IoT hacker builds Huawei-based botnet, enslaves 18,000 devices in one day
How long does it take to build a #botnet? Not long, if you consider #Anarchy ‘s 18,000-device-strong creation, brought to life in only 24 hours. First spotted by researchers from @NewSky Security, as reported by @Bleeping Computer, other security firms including @Rapid7 and @Qihoo 360 @Netlab quickly jumped on the case and confirmed the existence of the new threat.
The security teams realized there has been a huge recent uptick in @Huawei device scanning.The traffic surge was due to scans seeking devices vulnerable to CVE-2017-17215, a critical security flaw which can be exploited through port 37215.Scans to find routers vulnerable to the issue began on 18 July.
If a Huawei router is exploited in this fashion, attackers can send malicious packets of data, launch attacks against the device, and remotely execute code — which can be crafted in order to control, enslave, and add these devices to botnets.
Botnets are the creation of vast networks full of enslaved devices, which can include standard PCs, routers, smartphones, and a more recent addition, the compromise of Internet of Things (IoT) devices ranging from smart lights to fridges.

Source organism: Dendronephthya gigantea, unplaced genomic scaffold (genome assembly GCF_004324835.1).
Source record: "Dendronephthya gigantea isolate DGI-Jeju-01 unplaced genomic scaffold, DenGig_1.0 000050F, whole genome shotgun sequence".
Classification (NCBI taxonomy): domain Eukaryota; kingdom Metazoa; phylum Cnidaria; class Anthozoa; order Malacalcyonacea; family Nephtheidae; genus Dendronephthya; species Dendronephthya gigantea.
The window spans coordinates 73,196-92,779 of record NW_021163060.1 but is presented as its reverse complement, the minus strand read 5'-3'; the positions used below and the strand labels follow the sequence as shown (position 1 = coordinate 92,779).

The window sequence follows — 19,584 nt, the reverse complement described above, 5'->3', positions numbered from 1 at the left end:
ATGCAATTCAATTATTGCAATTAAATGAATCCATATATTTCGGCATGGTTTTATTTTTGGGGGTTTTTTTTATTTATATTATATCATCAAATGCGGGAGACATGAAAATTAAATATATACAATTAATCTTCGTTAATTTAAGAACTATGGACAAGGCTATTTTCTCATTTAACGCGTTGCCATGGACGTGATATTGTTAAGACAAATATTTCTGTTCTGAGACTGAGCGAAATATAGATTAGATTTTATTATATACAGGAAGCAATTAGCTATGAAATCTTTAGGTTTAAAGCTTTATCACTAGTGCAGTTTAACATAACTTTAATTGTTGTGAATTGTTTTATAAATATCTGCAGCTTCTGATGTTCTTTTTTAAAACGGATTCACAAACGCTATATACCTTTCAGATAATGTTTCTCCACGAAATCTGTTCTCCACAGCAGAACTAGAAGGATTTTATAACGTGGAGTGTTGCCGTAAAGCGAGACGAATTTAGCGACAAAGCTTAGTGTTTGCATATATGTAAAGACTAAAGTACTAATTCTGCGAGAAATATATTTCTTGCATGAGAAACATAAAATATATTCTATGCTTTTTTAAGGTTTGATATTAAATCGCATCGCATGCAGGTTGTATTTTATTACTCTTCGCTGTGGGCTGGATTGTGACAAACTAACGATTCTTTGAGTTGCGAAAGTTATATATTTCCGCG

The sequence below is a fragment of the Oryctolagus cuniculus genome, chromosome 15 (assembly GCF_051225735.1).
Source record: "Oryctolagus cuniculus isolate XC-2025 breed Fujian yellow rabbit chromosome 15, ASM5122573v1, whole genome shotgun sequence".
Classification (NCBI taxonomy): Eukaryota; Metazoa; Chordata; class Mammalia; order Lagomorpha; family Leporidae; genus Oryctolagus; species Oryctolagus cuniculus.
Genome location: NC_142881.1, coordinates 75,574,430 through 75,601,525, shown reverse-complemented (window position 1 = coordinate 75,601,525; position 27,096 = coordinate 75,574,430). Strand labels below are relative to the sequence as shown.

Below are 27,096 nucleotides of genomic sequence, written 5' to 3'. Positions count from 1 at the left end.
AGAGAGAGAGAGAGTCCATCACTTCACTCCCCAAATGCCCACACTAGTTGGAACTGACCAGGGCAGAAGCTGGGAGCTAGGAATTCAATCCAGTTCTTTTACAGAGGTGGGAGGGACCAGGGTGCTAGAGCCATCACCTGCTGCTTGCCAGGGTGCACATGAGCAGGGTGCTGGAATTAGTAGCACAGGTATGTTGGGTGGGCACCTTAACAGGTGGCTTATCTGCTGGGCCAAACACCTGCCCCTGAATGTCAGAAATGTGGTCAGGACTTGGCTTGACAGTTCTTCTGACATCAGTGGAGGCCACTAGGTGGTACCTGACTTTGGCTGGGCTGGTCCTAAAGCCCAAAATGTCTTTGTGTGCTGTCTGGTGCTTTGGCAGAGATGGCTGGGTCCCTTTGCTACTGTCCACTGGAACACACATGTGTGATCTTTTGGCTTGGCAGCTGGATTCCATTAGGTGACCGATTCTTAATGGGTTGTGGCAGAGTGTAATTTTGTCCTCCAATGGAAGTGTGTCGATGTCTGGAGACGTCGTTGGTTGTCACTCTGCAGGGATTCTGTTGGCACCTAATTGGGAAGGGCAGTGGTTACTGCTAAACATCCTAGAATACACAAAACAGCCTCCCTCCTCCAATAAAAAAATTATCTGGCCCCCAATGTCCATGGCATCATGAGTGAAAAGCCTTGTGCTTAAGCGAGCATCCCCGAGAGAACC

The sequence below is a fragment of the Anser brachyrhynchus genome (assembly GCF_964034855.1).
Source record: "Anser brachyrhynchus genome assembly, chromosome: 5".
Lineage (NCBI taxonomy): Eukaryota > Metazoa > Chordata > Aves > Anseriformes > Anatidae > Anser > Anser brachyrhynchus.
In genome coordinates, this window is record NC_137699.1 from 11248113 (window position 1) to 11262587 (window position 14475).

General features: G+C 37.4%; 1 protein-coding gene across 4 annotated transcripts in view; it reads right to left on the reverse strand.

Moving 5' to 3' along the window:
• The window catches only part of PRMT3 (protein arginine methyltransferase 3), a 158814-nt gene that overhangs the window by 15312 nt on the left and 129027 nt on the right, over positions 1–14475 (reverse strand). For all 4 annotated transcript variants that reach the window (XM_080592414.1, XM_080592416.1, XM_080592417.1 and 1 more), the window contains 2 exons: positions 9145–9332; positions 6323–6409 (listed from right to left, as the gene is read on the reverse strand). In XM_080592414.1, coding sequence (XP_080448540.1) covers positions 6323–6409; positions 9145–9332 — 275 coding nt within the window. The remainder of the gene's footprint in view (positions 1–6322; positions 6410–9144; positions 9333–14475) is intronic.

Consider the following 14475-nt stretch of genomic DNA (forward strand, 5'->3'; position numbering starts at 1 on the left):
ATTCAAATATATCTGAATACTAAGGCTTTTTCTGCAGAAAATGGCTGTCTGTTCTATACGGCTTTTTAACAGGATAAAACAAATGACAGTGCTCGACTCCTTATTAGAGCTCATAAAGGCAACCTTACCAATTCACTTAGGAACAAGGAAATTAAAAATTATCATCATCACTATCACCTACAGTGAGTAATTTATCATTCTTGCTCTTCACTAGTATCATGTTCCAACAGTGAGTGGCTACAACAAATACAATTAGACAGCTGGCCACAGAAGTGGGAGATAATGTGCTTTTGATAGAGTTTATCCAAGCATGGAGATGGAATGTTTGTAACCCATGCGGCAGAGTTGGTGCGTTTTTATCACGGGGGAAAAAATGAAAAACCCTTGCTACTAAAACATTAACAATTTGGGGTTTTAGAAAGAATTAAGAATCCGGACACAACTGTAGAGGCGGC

The LizardStresser botnet, a distributed denial-of-service (DDoS)-for-hire system, for example, was able to launch 400Gbps attacks thanks to our vulnerable IoT devices.
After the source code was released to the public in 2015, LizardStresser botnet variants were discovered which targeted IoT products use telnet brute-force logins to random IP addresses with a hard-coded list of user credentials.
Hard-coded credentials are a common problem with IoT products even today, and all it often takes is a simple scanner to compromise such devices.